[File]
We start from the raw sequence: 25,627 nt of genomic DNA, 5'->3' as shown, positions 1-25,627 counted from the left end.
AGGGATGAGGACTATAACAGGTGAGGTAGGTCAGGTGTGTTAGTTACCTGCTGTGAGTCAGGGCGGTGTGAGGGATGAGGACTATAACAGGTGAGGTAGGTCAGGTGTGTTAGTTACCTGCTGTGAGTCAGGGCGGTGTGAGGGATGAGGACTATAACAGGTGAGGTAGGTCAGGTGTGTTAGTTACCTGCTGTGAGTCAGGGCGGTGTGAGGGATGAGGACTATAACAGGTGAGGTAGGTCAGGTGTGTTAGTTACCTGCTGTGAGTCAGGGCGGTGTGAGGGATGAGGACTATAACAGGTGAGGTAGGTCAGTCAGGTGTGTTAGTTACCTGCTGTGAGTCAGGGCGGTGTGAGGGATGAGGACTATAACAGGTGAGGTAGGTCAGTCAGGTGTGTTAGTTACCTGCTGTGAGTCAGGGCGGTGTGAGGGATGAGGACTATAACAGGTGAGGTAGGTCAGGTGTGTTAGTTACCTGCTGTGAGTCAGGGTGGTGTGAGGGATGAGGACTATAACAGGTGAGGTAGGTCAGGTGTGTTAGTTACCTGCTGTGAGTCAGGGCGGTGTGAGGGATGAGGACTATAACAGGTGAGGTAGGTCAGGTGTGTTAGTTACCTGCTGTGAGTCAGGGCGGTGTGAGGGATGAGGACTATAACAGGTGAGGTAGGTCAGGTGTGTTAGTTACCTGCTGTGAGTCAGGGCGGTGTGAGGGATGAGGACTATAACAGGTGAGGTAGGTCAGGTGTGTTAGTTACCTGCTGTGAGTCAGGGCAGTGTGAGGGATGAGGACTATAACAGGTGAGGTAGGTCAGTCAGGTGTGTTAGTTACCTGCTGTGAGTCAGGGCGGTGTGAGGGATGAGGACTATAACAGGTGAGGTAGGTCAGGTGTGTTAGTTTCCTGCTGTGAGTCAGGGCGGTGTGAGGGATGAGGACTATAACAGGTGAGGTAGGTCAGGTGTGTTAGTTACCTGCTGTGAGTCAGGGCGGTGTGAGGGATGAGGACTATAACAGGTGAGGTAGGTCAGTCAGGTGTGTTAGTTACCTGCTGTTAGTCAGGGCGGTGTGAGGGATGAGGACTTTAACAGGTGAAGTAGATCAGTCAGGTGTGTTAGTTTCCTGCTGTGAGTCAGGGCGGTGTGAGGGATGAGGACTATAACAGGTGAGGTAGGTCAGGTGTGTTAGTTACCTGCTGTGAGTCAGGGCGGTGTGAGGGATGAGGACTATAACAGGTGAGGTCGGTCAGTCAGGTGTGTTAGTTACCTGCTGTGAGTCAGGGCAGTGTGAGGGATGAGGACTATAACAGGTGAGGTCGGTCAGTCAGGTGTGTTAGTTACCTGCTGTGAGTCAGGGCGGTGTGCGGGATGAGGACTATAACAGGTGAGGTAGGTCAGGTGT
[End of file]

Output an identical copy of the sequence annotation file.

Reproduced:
We start from the raw sequence: 25,627 nt of genomic DNA, 5'->3' as shown, positions 1-25,627 counted from the left end.
AGGGATGAGGACTATAACAGGTGAGGTAGGTCAGGTGTGTTAGTTACCTGCTGTGAGTCAGGGCGGTGTGAGGGATGAGGACTATAACAGGTGAGGTAGGTCAGGTGTGTTAGTTACCTGCTGTGAGTCAGGGCGGTGTGAGGGATGAGGACTATAACAGGTGAGGTAGGTCAGGTGTGTTAGTTACCTGCTGTGAGTCAGGGCGGTGTGAGGGATGAGGACTATAACAGGTGAGGTAGGTCAGGTGTGTTAGTTACCTGCTGTGAGTCAGGGCGGTGTGAGGGATGAGGACTATAACAGGTGAGGTAGGTCAGTCAGGTGTGTTAGTTACCTGCTGTGAGTCAGGGCGGTGTGAGGGATGAGGACTATAACAGGTGAGGTAGGTCAGTCAGGTGTGTTAGTTACCTGCTGTGAGTCAGGGCGGTGTGAGGGATGAGGACTATAACAGGTGAGGTAGGTCAGGTGTGTTAGTTACCTGCTGTGAGTCAGGGTGGTGTGAGGGATGAGGACTATAACAGGTGAGGTAGGTCAGGTGTGTTAGTTACCTGCTGTGAGTCAGGGCGGTGTGAGGGATGAGGACTATAACAGGTGAGGTAGGTCAGGTGTGTTAGTTACCTGCTGTGAGTCAGGGCGGTGTGAGGGATGAGGACTATAACAGGTGAGGTAGGTCAGGTGTGTTAGTTACCTGCTGTGAGTCAGGGCGGTGTGAGGGATGAGGACTATAACAGGTGAGGTAGGTCAGGTGTGTTAGTTACCTGCTGTGAGTCAGGGCAGTGTGAGGGATGAGGACTATAACAGGTGAGGTAGGTCAGTCAGGTGTGTTAGTTACCTGCTGTGAGTCAGGGCGGTGTGAGGGATGAGGACTATAACAGGTGAGGTAGGTCAGGTGTGTTAGTTTCCTGCTGTGAGTCAGGGCGGTGTGAGGGATGAGGACTATAACAGGTGAGGTAGGTCAGGTGTGTTAGTTACCTGCTGTGAGTCAGGGCGGTGTGAGGGATGAGGACTATAACAGGTGAGGTAGGTCAGTCAGGTGTGTTAGTTACCTGCTGTTAGTCAGGGCGGTGTGAGGGATGAGGACTTTAACAGGTGAAGTAGATCAGTCAGGTGTGTTAGTTTCCTGCTGTGAGTCAGGGCGGTGTGAGGGATGAGGACTATAACAGGTGAGGTAGGTCAGGTGTGTTAGTTACCTGCTGTGAGTCAGGGCGGTGTGAGGGATGAGGACTATAACAGGTGAGGTCGGTCAGTCAGGTGTGTTAGTTACCTGCTGTGAGTCAGGGCAGTGTGAGGGATGAGGACTATAACAGGTGAGGTCGGTCAGTCAGGTGTGTTAGTTACCTGCTGTGAGTCAGGGCGGTGTGCGGGATGAGGACTATAACAGGTGAGGTAGGTCAGGTGT